Elisheva Levy displays a video projected on a poorly stretched silver screen. The term "silver screen" literally comes to life to an extreme. While the original function of the screen is to serve as a backdrop which disappears upon the film's screening, here it becomes the object itself. Shifting from high to low tech, the work corresponds with both nostalgia and traditional methods of work, to contemporary practices of display. The ever glowing rainbow, gleaming in the desert scenery, creates an eternal loop of optimism verging on madness. The desolate landscape of reality is rendered in artificial colors, becoming beautifully luminescent, shimmering with seductiveness, all the time it is projected upon a fragile construction.

Assaf Shaham also combines high and low technology. The title "The Mentos & Cola Experiment #18", is quite self explanatory, since the work is a documented experiment of the explosive reaction which results from inserting a "Mentos" mint into a carbonated beverage. While there is an instant link to Jackson Pollock and action painting, the laconic title, turns the expressive gesture of painting into an entertaining juvenile prank. With that said, the same quality which turns the explosion into entertainment, reinforces the emotional connection which every man can have to an aesthetic image, therefore it corresponds to the fundamental artistic experience. 

In the series "Time After Time and Again", each work consists of three separate frames of RGB (Red-Green-Blue) filters, standard photography filters that when combined; create a basic palette of colors. If the "Still Life" depicts one of the most commonplace subjects in art history- the vase of flowers, the "Filter" addresses the photographic practice itself. The balloon on the other hand, takes it one step further, as it simply describes a coincidental object, using the method displayed in the other two works.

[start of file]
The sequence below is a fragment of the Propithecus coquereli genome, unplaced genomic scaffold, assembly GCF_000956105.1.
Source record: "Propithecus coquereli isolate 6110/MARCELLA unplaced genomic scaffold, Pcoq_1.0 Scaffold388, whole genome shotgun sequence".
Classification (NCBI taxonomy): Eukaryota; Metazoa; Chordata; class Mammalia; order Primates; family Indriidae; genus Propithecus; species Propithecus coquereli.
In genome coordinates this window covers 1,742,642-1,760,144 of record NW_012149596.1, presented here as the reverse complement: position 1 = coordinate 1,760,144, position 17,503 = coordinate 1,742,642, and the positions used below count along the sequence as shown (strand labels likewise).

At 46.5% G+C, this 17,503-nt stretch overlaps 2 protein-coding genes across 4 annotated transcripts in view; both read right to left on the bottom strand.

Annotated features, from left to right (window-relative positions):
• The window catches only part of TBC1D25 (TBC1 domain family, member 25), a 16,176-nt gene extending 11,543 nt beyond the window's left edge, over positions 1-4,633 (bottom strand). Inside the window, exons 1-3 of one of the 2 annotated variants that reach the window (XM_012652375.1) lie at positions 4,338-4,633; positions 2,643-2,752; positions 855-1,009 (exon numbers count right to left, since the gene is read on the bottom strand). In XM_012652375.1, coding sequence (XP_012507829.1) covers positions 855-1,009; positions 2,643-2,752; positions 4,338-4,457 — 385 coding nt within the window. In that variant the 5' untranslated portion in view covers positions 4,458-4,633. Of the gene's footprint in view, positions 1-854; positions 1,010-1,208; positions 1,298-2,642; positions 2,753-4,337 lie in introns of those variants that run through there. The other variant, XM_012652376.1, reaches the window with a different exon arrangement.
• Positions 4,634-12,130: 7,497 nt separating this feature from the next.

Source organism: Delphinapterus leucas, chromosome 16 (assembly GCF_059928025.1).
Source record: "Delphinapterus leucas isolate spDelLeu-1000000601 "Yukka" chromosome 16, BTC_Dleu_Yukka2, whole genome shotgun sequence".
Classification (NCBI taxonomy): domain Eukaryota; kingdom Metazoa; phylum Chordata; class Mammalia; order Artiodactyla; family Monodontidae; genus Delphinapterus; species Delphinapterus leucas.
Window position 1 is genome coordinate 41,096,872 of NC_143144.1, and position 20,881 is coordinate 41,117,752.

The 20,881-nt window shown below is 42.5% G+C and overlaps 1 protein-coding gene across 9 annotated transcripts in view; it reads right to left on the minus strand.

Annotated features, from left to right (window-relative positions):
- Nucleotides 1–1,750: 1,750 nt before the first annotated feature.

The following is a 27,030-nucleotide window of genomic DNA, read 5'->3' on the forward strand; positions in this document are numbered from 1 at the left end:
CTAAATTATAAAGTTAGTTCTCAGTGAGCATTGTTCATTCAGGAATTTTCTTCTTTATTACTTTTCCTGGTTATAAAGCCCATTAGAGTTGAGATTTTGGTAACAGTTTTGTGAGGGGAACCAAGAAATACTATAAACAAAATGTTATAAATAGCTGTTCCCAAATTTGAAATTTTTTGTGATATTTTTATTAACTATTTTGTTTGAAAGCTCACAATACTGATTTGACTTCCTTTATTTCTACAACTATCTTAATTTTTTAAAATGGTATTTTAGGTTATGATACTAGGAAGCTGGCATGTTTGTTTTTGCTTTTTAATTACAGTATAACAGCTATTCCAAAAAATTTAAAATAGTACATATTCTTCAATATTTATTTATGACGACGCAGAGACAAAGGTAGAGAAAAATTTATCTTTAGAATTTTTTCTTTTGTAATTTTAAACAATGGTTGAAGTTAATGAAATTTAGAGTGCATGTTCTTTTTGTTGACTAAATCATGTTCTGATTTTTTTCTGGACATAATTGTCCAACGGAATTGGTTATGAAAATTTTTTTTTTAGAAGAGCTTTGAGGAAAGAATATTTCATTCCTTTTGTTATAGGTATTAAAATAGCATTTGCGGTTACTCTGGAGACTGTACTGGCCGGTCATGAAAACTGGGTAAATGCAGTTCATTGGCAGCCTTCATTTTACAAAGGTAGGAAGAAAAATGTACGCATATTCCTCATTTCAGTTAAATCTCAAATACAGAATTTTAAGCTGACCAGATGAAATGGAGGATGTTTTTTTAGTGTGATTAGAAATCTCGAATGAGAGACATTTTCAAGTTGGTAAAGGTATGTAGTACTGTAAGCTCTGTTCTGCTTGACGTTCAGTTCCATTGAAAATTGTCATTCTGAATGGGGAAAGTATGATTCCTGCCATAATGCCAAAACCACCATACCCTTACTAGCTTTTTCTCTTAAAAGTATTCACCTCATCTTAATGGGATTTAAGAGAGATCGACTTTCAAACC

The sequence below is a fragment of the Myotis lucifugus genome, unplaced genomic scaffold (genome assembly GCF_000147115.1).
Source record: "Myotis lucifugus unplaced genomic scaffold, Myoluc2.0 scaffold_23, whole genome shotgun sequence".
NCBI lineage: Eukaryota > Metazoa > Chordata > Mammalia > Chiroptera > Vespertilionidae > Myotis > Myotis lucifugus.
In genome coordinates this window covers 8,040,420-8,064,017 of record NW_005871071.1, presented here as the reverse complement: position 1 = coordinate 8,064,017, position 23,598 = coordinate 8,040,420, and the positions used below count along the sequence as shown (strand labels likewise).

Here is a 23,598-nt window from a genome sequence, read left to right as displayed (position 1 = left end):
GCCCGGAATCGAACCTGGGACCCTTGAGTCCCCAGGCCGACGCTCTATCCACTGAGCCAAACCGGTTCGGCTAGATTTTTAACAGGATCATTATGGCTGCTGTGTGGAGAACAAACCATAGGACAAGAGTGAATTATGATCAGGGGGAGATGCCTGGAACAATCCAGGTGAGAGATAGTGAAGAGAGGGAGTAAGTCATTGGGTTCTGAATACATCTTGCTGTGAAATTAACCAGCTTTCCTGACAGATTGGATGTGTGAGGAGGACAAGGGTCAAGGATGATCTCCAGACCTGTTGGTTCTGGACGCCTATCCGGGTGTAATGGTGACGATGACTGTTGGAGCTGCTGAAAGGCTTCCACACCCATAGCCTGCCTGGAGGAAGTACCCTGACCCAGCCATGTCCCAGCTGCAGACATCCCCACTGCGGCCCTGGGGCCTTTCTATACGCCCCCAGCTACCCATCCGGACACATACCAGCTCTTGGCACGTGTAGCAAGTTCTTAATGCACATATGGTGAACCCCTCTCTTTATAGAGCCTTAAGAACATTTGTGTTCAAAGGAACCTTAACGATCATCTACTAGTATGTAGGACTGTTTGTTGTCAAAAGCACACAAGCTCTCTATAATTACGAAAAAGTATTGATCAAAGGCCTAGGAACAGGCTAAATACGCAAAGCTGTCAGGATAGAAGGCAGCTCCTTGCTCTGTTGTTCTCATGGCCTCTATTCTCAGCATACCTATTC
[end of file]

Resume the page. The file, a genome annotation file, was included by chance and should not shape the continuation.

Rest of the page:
In Lali Fruheling's floor piece, the artist took wall paper of a tropical setting and created a three dimensional topography of a mountainous landscape. The work relates to traditional descriptions of landscape, for it obligates the viewer to shift between two- dimensional to three dimensional viewing perspectives. In addition, it discusses artificial mapping of territory and forced definitions. The wall paper glorifies the scenery, turning it into a fake, un-natural scene; just as the geography map marks artificial borders.

Dana Darvish creates collages from digital ready-mades which raise questions about intellectual property in the digital era. Dealing with the subject of consuming digital images is seemingly opposed to the nostalgic appearance of the portraits in the works. Their visual reference to the surrealist collage creates a context of defined and disassembled identities. Opposed to the modernistic- humanistic outlook of the early 20th century, Darwish's collages may be seen as de-mystified versions of the self, presenting it as the sum of the different fragments one is exposed to, as a product of its surroundings.

Sharon Fadida's work is concerned with the basic components of painting and their subversion. The work belongs to a series which researches different variations of vertical and curved lines through a playful work method. The compositions move from figuration to abstraction, thus functioning as a token to how man tends toward anthropomorphic forms, sources of recognition and reflections of himself.